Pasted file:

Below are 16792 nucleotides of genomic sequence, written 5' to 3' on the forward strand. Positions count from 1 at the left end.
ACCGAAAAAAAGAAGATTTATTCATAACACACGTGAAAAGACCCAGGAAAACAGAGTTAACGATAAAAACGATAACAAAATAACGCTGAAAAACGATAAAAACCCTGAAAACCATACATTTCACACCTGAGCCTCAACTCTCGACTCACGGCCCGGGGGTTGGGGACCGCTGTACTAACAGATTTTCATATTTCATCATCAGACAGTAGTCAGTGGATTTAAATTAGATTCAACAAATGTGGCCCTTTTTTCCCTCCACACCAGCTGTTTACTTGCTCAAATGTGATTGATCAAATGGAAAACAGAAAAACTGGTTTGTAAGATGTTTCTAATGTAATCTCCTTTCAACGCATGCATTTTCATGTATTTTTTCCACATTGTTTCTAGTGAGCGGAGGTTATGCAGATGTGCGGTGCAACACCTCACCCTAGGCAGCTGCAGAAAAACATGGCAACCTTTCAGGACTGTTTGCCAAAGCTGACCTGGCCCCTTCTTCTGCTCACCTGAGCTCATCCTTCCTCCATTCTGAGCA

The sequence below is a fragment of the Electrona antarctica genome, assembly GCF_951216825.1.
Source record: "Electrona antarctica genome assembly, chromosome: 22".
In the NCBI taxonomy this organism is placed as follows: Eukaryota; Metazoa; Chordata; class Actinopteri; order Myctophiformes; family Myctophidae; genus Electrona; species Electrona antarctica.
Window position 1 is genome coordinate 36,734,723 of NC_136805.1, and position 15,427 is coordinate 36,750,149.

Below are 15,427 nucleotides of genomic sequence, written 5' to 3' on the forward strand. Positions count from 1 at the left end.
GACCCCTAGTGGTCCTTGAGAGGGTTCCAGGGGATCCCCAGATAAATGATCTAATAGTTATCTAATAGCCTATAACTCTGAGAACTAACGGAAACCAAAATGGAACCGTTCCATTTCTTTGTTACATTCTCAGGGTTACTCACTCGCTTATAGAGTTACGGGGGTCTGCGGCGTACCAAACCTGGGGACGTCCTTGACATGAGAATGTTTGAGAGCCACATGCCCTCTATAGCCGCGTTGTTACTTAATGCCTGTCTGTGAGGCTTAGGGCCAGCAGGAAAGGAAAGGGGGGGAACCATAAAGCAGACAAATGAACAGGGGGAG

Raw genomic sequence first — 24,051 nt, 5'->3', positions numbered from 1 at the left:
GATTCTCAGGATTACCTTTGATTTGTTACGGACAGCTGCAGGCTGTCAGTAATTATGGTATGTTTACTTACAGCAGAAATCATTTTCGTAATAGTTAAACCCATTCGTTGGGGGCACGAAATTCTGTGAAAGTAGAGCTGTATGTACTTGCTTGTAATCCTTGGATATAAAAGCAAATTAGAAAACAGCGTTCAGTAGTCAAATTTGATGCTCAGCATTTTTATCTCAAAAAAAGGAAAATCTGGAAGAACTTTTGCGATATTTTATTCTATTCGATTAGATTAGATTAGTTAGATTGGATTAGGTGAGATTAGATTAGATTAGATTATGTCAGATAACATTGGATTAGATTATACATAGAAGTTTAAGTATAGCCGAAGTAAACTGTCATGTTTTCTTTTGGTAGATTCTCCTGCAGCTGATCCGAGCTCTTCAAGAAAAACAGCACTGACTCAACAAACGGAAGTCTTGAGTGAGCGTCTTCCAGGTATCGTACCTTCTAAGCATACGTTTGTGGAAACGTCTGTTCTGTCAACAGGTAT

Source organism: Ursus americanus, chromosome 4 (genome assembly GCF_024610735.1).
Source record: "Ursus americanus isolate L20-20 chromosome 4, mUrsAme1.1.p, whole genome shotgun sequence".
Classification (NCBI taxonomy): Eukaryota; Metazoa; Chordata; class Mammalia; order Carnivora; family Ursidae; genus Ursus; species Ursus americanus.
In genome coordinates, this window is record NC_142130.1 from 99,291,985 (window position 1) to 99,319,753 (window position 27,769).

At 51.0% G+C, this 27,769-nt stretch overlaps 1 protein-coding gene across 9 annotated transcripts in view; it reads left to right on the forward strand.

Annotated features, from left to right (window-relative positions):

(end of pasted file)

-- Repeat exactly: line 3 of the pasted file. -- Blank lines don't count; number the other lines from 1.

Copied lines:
The sequence below is a fragment of the Electrona antarctica genome, assembly GCF_951216825.1.